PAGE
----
Regulation, rather than the technology, is more of a limiting factor for getting delivery drones off the ground. But Pearson said by 2018, drones will be used to deliver things like packages to hospitals.
But he doesn't see delivery drones being allowed to become too widespread. It may be used for some package delivery, but not everyday activities like pizza delivery, he said.
We already know we're getting closer to seeing a Hyperloop, a high-speed propulsion system, after seeing the first test run by start-up Hyperloop One in May. Hyperloop One has actually partnered with the City of Moscow to bring one to Russia.
Pearson said he expects to see a short-range Hyperloop that transports people between two cities in five to six years time.
Pearson said he thinks it's very feasible that computers could gain consciousness by 2025, perhaps even earlier in 2020.
"Google's DeepMind isn't there yet, but really I'm sure they'll probably discover those things along the way, and by 2020, it's possible their computer could be superhuman and could be conscious," he said. "That could be the beginning of the end, really."
That prediction actually gives Musk some leeway in realizing his vision of getting people to Mars. Musk said at Vox's Code Conference in June said he plans to send astronauts to the red planet in 2024 so they get there by 2025.
"We will see first people going off to mars, and then robots will do some basic stuff like making basic materials [on Mars,]" Pearson said. "We're going to have to do that because only so much can be brought to space."
We've started seeing people use advanced prosthetics already. James Young, a 25-year-old biological scientist, has a prosthetic arm with a personal drone and built-in flashlight. And a French artist is using a prosthetic that doubles as a tattoo gun.
Pearson said prosthetics will continue to get more advanced to the point where people are fully comfortable with technology merging with the body. For example, he said people could choose to get cybernetic implants in their legs to make them stronger.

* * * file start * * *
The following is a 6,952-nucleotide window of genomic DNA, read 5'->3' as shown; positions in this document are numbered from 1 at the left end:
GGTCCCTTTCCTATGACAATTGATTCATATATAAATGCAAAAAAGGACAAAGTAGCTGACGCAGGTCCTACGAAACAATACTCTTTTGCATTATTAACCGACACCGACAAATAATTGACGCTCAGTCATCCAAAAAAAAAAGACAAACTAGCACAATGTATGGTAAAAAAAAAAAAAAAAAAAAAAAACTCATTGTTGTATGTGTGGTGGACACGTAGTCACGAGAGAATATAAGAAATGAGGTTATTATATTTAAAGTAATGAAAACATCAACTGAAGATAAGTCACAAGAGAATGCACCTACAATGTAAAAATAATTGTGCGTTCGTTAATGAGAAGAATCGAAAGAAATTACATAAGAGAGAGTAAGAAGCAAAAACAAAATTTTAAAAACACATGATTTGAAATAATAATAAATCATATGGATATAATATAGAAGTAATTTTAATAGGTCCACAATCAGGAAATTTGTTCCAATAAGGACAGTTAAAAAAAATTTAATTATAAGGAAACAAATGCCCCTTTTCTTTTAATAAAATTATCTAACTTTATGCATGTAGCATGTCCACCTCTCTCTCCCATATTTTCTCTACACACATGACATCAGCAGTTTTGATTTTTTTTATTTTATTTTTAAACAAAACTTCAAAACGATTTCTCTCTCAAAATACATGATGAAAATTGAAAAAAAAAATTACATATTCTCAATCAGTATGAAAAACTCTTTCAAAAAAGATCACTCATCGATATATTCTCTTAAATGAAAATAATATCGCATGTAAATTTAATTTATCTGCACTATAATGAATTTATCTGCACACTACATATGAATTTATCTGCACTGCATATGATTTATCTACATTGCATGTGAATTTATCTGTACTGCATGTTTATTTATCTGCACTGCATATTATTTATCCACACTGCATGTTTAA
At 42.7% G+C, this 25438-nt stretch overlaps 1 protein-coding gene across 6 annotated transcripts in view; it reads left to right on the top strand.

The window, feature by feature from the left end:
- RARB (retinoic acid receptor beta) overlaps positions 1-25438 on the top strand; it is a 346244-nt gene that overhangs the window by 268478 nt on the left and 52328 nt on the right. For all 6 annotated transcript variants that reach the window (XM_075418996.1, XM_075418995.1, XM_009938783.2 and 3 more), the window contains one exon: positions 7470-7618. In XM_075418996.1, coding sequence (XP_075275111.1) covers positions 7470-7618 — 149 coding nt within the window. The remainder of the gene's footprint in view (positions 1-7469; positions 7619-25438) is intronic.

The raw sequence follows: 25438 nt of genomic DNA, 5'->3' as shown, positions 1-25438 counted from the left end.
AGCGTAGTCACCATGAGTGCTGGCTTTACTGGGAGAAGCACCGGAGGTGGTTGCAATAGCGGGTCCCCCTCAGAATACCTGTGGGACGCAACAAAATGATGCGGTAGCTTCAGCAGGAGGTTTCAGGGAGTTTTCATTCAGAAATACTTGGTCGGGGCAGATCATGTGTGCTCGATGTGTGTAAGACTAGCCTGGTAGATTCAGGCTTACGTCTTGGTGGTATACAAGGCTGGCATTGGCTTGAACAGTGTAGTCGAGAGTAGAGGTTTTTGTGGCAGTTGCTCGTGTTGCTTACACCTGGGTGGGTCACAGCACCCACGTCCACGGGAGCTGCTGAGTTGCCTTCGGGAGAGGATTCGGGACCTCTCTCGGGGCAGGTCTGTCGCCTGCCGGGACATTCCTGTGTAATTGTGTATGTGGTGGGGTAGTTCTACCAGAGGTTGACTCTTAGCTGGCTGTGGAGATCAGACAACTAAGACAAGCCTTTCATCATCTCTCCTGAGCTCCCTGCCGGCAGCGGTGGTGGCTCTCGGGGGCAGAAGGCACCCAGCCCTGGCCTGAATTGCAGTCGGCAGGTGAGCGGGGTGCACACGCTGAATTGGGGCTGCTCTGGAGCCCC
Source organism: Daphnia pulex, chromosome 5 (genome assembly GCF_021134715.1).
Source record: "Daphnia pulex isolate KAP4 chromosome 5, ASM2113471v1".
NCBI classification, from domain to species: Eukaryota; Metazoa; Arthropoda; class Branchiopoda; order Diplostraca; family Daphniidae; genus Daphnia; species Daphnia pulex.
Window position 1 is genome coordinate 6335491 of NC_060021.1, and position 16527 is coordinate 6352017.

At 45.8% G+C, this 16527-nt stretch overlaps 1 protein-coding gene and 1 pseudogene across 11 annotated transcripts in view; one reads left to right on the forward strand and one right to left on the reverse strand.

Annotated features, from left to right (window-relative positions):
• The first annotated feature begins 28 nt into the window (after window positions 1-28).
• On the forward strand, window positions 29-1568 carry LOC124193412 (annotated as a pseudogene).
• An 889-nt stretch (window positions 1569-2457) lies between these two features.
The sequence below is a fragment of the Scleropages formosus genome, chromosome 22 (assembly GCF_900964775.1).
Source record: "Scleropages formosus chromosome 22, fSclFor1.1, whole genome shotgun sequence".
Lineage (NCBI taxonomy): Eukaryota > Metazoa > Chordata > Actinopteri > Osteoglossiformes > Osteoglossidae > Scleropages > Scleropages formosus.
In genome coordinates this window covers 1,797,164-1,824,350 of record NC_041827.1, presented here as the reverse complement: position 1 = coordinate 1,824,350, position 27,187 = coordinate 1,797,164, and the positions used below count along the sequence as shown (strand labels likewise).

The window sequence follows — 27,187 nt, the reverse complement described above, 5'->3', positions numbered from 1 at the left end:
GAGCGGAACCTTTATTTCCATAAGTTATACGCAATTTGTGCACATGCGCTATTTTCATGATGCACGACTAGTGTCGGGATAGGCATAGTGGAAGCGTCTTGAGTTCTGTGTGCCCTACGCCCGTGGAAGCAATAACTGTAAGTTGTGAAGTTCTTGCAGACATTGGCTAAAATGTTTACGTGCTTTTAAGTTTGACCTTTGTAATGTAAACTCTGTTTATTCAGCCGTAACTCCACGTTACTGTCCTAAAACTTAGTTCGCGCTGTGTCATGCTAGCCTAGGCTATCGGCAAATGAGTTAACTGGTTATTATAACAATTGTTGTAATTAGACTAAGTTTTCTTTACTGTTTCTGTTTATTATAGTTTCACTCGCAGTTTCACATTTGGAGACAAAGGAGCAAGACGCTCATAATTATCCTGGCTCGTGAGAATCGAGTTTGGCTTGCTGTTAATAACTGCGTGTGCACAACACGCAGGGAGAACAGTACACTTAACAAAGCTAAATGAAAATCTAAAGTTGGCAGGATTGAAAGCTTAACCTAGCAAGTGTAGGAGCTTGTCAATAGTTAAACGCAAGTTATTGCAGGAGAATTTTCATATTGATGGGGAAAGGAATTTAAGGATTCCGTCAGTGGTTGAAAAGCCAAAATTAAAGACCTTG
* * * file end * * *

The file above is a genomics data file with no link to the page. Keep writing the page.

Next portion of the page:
The most obvious example of this is the exoskeleton suit, Pearson said. Hyundai recently created an exoskeleton suit that can make heavy lifting easier.
But Pearson said he can also envision other kinds of advanced clothing, like leggings that make it easier to walk and run. Or a Spiderman-like suit made with Polymer gels that can improve strength.
"You could take students to an environment in the past and show them what was happening, like watching a battle taking place," Pearson said. "You can explain that sort of thing more easily if they can see it happening, than if you are looking at a textbook."
Google's Expedition App already lets students take trips in VR to places like the Great Barrier Reef. The app first launched in beta form in September.
Pearson said by 2025 smartphones will be rendered obsolete thanks to advancements in augmented reality.
"If it's 2025 and you have a smartphone, people will laugh at you," he said.
It will be possible to pull up screens in AR via a tiny bracelet or other piece of jewelry in the next 10 years, making it unnecessary to carry around a smartphone. Companies like Magic Leap are working to bring AR into the mainstream.
Whether that comes in the form of a car is up for debate, Pearson said.
Pearson described a ride-sharing system where people would order "cheap steel boxes" that could drive people around. The pod-like system would be a more cost-effective driverless system than something complicated like a driverless car.
Still, with so many automakers and tech companies working self-driving cars, it does seem likely we could see one in use in a decade.
Architects around the globe have actually been racing to build the world's first 3D-printed house.